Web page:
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Many countries measure poverty using annualized survey data generated on the basis of a one-time “snapshot” of household consumption. Such designs gather information for a single period of reference of 30, 15 or 7 days, collected using either a consumption diary or an interview recall approach. More frequent data collection is certainly possible, but because welfare questionnaires are very long, and it is expensive conduct multiple field visits, reporting poverty dynamics at greater frequency is rare in practice.

Often, this limitation is ignored on the theoretical grounds that consumption, our preferred measure of welfare, can be “smoothed” over time—in other words, that households can accumulate money or goods during times of plenty, and draw down this reserve in times of scarcity. Credit markets can also allow smoothing by enabling households to borrow during times of need, and pay down loans in periods when they enjoy higher incomes. However, this assumption hinges on the existence of well-functioning formal and informal household smoothing mechanisms; often, we do not have the data to allow us to verify that these exist.

Indeed, given market imperfections, the fact that markets often do not even exist in some developing countries, and the inability of poor households to smooth labour and non-labour income fluctuations, there are many reasons that we would expect poverty to fluctuate in the short-term.

Weather patterns and their natural impacts on agricultural output is an example. When harvests are gathered, there is more work available, and more income for those who produce and sell agricultural goods. During seasons in which little agricultural activity takes place however, incomes tend to be lower, reducing consumption. Similar fluctuations are likely present in other economic activities as well, such as construction. In some cases, effects can be compounded when there is significant seasonal labor migration, such as in some countries in Central Asia and Central America. National festivities and religious holidays can also play a significant role, as in the case of Ramadan in Muslim countries.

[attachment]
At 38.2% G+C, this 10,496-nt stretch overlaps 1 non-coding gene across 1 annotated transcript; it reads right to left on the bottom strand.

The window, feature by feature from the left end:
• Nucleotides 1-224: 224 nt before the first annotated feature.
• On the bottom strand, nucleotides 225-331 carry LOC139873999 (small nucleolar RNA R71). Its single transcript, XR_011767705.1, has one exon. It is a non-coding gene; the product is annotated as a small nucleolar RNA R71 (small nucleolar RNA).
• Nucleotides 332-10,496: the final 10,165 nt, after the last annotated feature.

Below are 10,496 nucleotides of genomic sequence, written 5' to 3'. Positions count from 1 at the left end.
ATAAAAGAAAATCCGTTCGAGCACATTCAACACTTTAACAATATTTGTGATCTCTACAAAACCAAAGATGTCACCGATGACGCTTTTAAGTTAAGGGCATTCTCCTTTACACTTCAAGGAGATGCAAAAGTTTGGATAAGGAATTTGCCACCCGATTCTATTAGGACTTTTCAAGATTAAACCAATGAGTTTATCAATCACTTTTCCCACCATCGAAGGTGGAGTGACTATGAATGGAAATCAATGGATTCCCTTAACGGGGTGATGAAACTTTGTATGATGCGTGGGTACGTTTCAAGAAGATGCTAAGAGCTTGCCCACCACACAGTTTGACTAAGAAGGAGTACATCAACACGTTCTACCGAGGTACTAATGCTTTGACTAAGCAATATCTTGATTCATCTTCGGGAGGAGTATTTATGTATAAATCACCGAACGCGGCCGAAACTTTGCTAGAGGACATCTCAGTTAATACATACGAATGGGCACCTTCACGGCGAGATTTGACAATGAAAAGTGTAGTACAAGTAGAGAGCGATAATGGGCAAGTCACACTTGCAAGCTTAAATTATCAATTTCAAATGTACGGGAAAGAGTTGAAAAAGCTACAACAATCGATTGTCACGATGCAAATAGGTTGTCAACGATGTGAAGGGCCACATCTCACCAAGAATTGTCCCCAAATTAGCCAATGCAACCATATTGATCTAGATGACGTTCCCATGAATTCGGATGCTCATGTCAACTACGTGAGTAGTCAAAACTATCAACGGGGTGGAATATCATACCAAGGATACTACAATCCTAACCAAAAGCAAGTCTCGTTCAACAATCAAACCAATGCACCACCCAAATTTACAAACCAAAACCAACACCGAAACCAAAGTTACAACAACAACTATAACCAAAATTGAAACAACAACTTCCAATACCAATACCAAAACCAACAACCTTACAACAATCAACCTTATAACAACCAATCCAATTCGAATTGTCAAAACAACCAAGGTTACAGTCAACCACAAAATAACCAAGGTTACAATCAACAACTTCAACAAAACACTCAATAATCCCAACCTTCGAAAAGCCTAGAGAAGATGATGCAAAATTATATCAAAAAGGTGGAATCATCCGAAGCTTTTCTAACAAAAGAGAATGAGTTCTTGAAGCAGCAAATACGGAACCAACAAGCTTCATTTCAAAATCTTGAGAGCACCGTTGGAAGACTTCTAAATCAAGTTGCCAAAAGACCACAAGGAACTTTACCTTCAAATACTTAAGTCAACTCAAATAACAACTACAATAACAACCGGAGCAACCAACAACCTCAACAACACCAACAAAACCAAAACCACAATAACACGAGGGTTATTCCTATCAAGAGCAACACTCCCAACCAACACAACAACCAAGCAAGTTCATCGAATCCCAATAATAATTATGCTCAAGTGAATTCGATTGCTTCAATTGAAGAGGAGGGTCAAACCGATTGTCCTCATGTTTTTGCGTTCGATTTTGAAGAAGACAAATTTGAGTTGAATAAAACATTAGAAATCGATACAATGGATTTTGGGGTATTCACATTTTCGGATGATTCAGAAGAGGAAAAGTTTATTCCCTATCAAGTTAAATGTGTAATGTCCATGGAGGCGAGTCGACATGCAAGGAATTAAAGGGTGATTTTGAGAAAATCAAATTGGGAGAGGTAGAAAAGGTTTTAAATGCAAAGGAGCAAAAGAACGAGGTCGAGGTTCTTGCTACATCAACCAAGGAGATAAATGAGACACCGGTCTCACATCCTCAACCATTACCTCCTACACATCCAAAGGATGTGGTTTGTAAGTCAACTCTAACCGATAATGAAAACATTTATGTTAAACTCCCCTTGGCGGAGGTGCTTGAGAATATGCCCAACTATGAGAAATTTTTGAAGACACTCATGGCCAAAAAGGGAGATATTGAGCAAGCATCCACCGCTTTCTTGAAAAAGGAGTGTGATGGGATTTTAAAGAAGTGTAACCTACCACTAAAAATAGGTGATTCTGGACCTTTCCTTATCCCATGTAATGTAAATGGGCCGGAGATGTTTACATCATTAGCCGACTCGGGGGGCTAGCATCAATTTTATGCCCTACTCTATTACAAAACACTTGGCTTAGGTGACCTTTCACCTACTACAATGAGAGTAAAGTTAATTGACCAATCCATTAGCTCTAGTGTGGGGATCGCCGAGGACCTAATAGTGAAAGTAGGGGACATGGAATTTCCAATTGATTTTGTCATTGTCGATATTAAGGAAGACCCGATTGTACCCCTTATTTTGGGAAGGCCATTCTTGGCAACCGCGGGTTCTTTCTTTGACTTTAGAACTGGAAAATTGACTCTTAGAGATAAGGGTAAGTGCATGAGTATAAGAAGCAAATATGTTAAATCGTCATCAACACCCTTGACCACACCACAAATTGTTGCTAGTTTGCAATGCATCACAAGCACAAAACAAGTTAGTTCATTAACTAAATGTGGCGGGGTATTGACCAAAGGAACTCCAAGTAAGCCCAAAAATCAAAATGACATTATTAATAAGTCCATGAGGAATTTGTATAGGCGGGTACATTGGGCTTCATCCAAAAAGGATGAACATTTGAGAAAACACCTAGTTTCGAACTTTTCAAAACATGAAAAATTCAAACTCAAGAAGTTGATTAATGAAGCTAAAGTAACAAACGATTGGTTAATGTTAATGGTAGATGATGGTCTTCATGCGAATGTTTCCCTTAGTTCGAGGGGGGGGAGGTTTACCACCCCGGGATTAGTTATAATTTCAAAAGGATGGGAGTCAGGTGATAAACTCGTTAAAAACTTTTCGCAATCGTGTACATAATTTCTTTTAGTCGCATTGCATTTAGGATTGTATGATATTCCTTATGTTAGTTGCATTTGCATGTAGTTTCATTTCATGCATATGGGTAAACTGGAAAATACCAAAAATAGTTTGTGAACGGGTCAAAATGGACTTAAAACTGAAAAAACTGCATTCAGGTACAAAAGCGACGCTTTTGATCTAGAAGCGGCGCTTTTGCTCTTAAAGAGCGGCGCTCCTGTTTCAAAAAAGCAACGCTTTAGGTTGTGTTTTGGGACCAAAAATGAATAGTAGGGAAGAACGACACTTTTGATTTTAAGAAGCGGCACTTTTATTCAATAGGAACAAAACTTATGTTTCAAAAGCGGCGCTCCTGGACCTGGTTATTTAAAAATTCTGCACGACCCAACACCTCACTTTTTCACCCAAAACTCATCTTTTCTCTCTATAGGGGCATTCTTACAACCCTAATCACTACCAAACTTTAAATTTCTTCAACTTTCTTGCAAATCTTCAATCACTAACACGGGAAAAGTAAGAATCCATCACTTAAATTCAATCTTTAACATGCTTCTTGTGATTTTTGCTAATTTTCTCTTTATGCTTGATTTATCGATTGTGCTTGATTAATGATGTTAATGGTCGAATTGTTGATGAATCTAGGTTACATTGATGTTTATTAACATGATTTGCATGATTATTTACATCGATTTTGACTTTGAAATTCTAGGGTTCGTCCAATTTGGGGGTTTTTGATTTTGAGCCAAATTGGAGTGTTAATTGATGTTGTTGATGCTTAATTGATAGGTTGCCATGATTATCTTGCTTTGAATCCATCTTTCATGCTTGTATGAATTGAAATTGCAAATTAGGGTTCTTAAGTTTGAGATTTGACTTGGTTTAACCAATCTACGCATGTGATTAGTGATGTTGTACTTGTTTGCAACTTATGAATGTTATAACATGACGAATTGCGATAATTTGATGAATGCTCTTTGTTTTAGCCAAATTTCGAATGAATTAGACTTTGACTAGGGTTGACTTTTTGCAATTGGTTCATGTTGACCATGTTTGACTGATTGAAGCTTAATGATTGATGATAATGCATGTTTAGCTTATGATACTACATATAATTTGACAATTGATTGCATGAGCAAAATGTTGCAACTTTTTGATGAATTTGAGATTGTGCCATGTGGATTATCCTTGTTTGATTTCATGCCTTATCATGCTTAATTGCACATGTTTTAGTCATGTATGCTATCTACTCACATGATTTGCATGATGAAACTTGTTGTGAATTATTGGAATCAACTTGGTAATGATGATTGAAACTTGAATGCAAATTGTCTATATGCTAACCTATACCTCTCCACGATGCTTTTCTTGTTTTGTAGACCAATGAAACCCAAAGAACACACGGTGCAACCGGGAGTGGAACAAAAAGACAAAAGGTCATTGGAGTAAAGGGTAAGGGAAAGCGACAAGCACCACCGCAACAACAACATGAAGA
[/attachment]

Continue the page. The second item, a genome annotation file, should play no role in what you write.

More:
There are a few instances in which higher frequency data are available however, and these cases can help to get a feel for the story behind annualized poverty rates. Take the national poverty measurement method in Tajikistan for instance – which is based on the country’s Household Budget Survey (HBS) administered by TajStat. Taking advantage of the survey’s continuous quarterly panel design, which generates nationally representative data in each quarter of the year, Tajikistan’s approach allows policy-makers to monitor both seasonally adjusted (annualized) and non-seasonally adjusted (quarterly) poverty trends.

The graph above shows substantial within-year fluctuations around the annual average rate in Tajikistan. Especially in contexts with such strong seasonality, understanding how poverty rates change over short periods of time can be an important element in designing policies that target poor households.

The seasonality trends in Tajikistan also draw attention to the importance of consumption smoothing mechanisms, such as borrowing money from friends or family or from a financial institution. In the absence of functional savings and credit options, households can be subject to large swings in consumption or income, putting them at greater risk of falling into poverty when times are lean.

(João Pedro Azevedo is a Lead Economist at the World Bank in Washington. William Seitz is an Extended Term Consultant at the World Bank in Washington)